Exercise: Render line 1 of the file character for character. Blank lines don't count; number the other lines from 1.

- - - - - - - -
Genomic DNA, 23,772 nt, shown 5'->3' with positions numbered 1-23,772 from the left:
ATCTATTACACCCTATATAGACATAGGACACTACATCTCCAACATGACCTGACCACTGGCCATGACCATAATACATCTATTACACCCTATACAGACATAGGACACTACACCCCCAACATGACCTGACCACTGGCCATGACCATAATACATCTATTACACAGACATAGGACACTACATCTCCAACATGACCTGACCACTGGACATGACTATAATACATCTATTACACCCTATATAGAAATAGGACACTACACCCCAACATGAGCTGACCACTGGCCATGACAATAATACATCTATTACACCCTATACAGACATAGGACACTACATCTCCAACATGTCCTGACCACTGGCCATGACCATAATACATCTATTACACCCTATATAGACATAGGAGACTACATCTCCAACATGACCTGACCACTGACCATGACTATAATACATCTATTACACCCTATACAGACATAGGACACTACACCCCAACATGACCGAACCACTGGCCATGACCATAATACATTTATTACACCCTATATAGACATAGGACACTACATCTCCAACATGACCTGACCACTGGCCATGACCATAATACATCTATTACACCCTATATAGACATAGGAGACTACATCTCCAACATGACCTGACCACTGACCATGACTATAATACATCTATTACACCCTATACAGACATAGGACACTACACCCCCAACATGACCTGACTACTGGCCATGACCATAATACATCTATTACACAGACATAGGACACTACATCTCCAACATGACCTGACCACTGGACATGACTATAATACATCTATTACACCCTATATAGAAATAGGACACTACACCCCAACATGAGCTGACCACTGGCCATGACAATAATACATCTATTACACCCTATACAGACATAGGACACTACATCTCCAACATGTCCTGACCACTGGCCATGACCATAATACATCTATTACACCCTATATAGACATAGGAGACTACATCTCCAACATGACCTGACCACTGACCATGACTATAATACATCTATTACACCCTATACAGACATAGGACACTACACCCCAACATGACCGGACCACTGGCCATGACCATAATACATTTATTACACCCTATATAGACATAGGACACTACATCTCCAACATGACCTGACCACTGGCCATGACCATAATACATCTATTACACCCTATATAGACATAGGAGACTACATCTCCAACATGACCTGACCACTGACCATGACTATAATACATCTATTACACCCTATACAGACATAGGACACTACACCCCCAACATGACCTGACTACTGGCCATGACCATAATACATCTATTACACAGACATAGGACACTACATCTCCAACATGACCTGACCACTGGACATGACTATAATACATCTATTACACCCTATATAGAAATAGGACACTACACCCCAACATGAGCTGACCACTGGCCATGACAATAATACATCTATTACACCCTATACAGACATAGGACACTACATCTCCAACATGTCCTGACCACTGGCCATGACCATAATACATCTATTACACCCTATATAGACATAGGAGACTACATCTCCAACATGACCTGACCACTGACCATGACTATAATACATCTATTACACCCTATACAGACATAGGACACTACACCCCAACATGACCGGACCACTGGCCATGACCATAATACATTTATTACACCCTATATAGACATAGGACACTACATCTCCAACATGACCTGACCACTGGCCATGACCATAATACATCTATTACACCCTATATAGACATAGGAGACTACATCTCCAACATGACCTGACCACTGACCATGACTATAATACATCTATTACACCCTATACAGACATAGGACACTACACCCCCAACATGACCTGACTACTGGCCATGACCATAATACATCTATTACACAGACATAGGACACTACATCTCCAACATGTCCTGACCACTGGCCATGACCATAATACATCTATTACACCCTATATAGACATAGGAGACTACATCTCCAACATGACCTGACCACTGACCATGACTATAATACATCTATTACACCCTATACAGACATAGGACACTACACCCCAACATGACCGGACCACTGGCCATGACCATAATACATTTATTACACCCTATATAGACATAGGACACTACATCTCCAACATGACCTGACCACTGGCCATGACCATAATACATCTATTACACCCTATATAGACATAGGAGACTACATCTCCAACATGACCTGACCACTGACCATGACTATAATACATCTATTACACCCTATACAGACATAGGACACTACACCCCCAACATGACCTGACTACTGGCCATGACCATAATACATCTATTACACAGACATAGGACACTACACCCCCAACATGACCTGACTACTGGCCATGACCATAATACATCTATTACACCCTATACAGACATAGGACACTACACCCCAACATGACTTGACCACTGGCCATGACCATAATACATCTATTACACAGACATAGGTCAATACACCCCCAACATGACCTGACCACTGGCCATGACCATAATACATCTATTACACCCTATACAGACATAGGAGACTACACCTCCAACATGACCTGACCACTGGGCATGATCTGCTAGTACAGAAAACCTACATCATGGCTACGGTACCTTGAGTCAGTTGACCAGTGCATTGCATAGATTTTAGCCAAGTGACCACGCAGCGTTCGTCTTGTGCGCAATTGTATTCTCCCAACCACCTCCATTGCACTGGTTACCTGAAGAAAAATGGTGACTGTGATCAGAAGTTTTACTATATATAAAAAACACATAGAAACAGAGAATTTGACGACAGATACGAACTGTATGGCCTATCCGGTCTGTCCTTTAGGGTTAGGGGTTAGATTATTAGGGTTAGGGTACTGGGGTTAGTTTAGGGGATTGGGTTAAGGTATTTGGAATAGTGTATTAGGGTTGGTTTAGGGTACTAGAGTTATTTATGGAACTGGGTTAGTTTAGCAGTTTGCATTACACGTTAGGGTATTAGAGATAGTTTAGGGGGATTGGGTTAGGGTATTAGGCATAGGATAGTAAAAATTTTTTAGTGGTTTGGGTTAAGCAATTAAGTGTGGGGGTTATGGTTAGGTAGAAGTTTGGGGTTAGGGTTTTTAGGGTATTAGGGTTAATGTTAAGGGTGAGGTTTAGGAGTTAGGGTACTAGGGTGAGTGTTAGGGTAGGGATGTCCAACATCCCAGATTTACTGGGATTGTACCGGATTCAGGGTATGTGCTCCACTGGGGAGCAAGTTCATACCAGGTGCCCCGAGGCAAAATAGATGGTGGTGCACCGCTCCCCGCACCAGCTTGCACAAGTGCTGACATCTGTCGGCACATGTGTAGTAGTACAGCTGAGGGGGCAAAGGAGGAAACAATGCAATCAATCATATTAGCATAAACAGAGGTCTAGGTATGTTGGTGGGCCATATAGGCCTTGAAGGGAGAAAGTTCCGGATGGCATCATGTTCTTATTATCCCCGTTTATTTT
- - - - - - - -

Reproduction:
Genomic DNA, 23,772 nt, shown 5'->3' with positions numbered 1-23,772 from the left: